icon-folder.gif   Conference Reports for NATAP  
  The International Liver Congress™
EASL - European Association for the
Study of the Liver
Aug 27-29
Digital ILC 2020
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Declining HCV incidence following rapid HCV treatment scale-up in a prison network in Australia: evidence of treatment as prevention from the SToP-C study
  EASL Aug 27-29 2020 virtual
Reported by Jules Levin
Behzad Hajarizadeh1, Jason Grebely1, Marianne Byrne1, Pip Marks1, Janaki Amin1, Hamish McManus1, Tony Butler1, Peter Vickerman2, Natasha K Martin2,3, John G McHutchison4, Diana M Brainard4, Carla Treloar5, Andrew R Lloyd1,6*, Gregory J Dore1* on behalf of the SToP-C study group
1. The Kirby Institute, UNSW Sydney, Sydney, Australia; 2. School of Social and Community Medicine, University of Bristol, UK; 3. Division of Global Public Health, University of California San Diego, USA; 4. Gilead Sciences, Inc., USA;
5. Centre for Social Research in Health, UNSW Sydney, Sydney, Australia; 6. Justice Health & Forensic Mental Health Network, New South Wales, Australia; *Andrew Lloyd and Gregory Dore contributed equally as the senior authors






Figure 2: Biannual incidence of all HCV infection (A, B), primary HCV infection (C, D), and HCV re-infection (E, F) in the SToP-C study The time period between October 2014 and June 2016 was merged to increase person-years follow-up; In Figures B, D, F, the red solid line represents the observed trend and red dashed line represents predicted counterfactual by removing the effect of the intervention for after 2017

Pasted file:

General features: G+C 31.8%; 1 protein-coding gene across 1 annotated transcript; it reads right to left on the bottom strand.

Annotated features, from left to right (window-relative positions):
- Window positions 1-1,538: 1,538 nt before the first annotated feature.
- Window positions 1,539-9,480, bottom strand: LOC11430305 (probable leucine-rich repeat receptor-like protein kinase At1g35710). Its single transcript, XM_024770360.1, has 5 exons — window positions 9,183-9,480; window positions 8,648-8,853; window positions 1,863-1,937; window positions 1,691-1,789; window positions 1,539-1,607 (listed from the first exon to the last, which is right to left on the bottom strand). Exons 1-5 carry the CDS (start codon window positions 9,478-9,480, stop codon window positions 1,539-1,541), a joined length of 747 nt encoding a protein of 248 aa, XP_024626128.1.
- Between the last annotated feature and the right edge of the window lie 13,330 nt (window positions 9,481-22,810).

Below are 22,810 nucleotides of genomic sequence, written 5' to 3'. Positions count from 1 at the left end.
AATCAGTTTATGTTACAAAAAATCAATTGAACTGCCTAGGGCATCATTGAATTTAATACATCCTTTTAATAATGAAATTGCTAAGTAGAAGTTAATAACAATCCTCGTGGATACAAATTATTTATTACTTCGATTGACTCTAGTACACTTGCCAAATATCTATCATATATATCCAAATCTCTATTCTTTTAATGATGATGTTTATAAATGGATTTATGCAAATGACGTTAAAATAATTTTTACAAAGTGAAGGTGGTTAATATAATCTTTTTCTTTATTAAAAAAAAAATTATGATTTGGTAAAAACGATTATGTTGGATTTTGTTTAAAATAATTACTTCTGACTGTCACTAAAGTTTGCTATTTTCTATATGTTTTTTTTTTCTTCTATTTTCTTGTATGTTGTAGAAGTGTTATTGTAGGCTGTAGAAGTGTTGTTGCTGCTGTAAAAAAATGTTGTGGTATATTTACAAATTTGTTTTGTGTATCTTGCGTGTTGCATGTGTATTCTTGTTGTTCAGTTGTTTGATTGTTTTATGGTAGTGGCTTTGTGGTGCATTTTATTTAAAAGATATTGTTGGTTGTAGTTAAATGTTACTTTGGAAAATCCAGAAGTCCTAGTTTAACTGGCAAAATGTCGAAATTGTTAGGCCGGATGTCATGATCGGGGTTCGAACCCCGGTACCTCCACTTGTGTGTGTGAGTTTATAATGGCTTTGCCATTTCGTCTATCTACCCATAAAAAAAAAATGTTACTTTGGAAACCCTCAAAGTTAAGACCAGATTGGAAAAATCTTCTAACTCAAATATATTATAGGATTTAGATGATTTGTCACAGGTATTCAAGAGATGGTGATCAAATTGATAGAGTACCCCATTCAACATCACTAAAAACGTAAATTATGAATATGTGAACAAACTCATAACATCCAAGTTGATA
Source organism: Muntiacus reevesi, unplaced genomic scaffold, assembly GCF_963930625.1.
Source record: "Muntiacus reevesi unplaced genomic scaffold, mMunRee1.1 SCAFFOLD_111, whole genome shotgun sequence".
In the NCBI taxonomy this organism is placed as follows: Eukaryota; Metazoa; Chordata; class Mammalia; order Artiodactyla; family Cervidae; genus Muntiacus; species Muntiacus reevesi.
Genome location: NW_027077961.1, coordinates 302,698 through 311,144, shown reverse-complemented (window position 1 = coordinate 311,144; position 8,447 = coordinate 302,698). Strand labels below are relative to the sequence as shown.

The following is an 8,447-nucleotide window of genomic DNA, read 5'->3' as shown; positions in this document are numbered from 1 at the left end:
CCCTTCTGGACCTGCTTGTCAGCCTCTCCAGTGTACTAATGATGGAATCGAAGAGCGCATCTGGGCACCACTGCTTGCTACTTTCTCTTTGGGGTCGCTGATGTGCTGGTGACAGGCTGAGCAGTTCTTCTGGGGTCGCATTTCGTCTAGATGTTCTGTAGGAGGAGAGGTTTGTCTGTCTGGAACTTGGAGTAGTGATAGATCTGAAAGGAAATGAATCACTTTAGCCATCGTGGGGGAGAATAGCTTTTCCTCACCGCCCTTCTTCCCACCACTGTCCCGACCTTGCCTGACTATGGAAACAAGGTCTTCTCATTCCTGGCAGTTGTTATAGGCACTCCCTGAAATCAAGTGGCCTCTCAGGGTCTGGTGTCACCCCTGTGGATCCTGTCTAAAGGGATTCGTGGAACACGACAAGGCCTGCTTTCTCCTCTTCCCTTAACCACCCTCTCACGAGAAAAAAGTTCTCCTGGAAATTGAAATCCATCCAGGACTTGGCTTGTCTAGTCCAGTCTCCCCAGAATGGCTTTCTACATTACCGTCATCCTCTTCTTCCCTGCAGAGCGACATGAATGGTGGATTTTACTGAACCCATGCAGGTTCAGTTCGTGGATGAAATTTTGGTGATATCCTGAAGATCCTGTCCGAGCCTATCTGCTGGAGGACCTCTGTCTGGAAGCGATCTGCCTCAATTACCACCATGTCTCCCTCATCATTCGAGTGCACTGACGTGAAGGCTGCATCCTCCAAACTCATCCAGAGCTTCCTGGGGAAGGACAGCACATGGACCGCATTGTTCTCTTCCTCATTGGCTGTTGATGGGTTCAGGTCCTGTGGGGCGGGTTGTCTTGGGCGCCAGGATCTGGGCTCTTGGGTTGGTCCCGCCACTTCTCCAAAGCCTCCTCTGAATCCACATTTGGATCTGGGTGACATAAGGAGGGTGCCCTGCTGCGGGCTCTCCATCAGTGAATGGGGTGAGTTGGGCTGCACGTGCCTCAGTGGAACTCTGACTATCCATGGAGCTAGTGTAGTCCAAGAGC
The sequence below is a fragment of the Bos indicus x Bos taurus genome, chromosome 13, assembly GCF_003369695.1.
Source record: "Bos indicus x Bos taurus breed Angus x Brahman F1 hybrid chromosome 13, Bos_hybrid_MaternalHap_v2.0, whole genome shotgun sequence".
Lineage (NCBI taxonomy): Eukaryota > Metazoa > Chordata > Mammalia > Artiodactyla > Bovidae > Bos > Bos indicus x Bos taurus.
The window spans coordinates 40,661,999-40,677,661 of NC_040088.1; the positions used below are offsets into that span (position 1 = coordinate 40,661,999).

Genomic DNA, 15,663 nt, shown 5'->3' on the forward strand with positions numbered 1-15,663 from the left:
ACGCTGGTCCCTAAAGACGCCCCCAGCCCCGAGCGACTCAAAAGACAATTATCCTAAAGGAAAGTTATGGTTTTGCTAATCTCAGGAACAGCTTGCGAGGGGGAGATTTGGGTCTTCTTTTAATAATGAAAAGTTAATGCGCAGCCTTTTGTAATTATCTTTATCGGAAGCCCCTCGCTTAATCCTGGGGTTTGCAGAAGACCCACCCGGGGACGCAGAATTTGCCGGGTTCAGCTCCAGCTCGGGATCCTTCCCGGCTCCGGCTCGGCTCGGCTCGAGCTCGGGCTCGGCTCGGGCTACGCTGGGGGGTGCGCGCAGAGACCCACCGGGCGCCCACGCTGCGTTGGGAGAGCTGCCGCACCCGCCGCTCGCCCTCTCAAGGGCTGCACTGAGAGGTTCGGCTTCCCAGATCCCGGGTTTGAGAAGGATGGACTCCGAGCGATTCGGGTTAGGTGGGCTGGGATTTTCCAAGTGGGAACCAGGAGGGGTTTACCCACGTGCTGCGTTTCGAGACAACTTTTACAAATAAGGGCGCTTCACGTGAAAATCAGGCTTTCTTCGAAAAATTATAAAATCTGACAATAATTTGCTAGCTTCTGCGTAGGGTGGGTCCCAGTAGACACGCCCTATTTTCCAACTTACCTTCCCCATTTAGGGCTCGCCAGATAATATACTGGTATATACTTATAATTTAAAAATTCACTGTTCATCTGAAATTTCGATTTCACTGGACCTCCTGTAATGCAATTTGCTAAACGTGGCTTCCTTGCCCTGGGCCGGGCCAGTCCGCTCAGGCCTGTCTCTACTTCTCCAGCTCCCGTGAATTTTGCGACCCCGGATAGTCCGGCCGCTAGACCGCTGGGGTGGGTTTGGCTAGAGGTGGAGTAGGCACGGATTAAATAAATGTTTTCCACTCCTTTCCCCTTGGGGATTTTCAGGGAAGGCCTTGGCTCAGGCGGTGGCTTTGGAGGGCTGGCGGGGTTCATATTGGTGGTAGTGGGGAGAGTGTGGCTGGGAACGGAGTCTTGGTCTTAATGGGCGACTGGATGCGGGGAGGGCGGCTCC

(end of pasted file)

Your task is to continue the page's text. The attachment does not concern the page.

SToP-C is a partnership project involving the Kirby Institute UNSW Sydney, Justice Health and Forensic Mental Health Network, Corrective Services NSW, NSW Health, NSW Users and AIDS Association, Hepatitis NSW and Gilead Sciences, Inc. SToP-C is supported by National Health and Medical Research Council (NHMRC) Partnership Project Grant (APP1092547), and Gilead Sciences, Inc. The opinions expressed in this poster are those of the authors and do not necessarily represent those of Gilead Sciences or NHMRC. The Kirby Institute is funded by the Australian Government Department of Health and is affiliated with the Faculty of Medicine, UNSW Sydney. The views expressed in this publication do not necessarily represent the position of the Australian Government.